Wednesday, June 10, 2015

Another Good Reason to Live in Miami: Two New Exhibitions at the Frost

"The best artist is the one who makes his art a science. And the best scientist is the one who makes an art of his science." ~ Carlos Luna

If I ever lived in the Miami region I would keep my finger on the pulse of what is happening at the Patricia and Philip Frost Art Museum. This coming weekend there will be an opening reception for two shows featuring artists with international connections, Carlos Luna and Richard Sexton.

Cuban-born Carlos Luna has been making art from early youth; he recalls making a painting of his mother at the age of seven. His talent was recognized and nurtured from an early age. He attended art schools while growing up and was winning awards by the age of 15. By age 20 he had already become well-known in his native country, but facing limited opportunities in Cuba he emigrated to Puebla, Mexico, where he lived until 2002 whereupon he moved with his family to Miami.

Luna's work is being featured in a show called The Green Machine: The Art of Carlos Luna.

In another part of the gallery you will find Richard Sexton's Creole World: Photographs of New Orleans and the Latin Caribbean Sphere.

Both Carlos Luna and Richard Sexton will attend the opening reception for both exhibitions on Saturday, June 13 (4:00-7:00 p.m.) at Florida International University, 10975 S.W. 17 Street, an event that is free and open to the public.

Richard Sexton's journey began forty years ago when he left home in a Datsun station wagon to explore Latin America and the Caribbean. Many years later his adventure would manifest into a photographic journey capturing the architectural and urban similarities of Latin Caribbean cities throughout the interconnected Creole world: Haiti, Colombia, Argentina, Cuba, Ecuador, Panama and New Orleans.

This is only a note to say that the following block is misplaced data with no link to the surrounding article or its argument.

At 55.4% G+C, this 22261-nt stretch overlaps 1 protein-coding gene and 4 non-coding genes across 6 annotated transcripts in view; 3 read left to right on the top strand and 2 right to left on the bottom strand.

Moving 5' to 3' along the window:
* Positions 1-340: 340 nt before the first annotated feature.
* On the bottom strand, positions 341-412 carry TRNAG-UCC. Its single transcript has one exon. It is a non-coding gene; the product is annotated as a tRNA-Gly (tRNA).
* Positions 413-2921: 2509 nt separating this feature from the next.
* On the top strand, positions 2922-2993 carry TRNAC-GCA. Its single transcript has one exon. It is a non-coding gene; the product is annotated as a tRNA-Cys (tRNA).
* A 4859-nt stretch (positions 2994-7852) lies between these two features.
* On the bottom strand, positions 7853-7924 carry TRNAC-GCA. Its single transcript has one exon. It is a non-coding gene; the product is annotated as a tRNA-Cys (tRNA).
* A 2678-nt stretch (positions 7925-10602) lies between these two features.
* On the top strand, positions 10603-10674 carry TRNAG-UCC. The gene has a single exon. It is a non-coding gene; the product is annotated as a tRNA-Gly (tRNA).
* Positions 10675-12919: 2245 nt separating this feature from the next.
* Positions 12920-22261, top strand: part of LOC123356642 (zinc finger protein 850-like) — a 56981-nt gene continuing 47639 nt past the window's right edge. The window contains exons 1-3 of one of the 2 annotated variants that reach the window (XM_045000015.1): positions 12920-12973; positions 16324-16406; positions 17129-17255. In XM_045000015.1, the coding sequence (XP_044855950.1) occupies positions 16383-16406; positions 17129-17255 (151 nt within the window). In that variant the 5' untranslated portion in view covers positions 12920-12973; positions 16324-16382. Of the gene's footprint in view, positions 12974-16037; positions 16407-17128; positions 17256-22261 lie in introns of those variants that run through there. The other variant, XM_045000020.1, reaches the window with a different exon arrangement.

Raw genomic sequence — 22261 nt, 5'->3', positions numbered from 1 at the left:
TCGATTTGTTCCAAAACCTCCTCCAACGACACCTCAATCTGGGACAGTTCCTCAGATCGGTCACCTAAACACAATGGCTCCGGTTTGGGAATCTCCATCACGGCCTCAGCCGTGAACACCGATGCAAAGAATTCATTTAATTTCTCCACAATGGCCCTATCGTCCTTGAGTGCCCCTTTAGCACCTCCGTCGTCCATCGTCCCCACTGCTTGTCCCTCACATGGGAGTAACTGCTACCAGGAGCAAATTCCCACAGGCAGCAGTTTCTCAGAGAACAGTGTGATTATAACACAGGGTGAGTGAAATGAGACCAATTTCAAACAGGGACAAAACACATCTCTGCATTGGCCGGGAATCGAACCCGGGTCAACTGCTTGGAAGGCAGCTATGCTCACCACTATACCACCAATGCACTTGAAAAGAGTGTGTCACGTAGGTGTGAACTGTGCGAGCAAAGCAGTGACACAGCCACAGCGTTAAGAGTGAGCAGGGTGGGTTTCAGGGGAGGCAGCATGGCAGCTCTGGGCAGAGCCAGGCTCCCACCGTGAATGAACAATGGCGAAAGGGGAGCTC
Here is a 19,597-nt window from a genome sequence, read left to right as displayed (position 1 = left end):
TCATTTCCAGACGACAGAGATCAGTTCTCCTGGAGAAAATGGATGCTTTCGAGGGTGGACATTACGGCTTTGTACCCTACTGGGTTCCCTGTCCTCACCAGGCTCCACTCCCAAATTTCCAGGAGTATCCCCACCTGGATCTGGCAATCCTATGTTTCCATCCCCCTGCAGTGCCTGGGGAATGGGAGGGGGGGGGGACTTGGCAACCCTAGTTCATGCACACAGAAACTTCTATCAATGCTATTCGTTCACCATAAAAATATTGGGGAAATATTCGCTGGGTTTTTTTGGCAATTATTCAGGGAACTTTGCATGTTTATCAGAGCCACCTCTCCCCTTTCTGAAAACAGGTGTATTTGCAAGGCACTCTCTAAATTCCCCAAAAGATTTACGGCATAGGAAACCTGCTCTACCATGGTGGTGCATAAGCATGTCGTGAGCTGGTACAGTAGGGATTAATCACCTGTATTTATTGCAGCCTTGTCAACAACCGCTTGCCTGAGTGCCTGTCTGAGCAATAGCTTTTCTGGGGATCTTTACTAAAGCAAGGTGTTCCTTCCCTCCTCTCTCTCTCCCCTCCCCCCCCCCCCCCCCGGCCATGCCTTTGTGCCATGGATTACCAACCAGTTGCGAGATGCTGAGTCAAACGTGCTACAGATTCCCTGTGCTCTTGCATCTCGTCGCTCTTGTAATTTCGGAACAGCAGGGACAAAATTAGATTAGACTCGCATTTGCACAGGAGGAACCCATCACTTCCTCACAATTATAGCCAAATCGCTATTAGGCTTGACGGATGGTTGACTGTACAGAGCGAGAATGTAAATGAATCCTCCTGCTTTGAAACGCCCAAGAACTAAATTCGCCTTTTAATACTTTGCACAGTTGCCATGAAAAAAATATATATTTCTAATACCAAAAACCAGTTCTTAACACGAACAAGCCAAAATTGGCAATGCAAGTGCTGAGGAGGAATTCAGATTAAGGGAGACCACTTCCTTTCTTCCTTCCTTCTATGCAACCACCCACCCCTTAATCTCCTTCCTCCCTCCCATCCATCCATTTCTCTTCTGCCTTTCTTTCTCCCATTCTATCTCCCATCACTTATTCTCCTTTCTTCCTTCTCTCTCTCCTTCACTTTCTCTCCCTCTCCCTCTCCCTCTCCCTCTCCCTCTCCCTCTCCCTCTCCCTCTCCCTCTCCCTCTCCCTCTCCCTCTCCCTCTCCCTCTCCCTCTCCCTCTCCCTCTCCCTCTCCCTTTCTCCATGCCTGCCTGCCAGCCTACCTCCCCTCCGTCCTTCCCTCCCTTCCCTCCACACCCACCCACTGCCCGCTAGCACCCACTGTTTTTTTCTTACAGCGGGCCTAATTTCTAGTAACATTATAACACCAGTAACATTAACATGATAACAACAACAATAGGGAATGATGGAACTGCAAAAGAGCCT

The storyline for Sexton's exhibition reminds me a little of Al Milgrom's late-in-life Dinkytown Uprising, in which Milgrom's film footage of 45 years ago became the basis of an important documentary. A fermentation period of several decades may be a prerequisite for truly great art as well as wine.

Carlos Luna is part of a generation of artists who embrace their heritage and traditions but have reinvented themselves along the way. The exhibition is organized by guest curator Dr. Barbaro Martinez Ruiz and showcases Luna's cross-pollination of influences from living and working in Cuba, Mexico and now in Miami.

The exhibition spans 5,000 square feet in the museum's Grand Galleries, featuring more than 120 pieces, most shown for the first time and some created in new mediums the artist has been experimenting with during the past four years, including: Jacquard tapestries and works on metal sheets with patina and aluminum leaf, created at Magnolia Editions; Talavera ceramic plates created in Puebla, Mexico; mixed media on paper/on wood; and his large-scale oil on canvas paintings.

To see more of Luna's work visit

Sexton believes the Miami setting for this show couldn't be more suitable. “Miami is a place of great cultural relevancy now,” said Richard Sexton. “So many Miamians come from the Caribbean and Latin America, and this work is an homage to their Creole world – its sensual architecture, its bold tropical colors and foliage, and vibrant street life. Beautiful, seductive, exotic and irresistible.”

While growing up my family took several vacations to Florida. What I remember most is hot sand and sunburns on the beach. If I had the opportunity today, at the top of my to do list would be to take in the Frost Art Museum--FIU as often as I were able.

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Meantime, art goes on all around you. Engage it.

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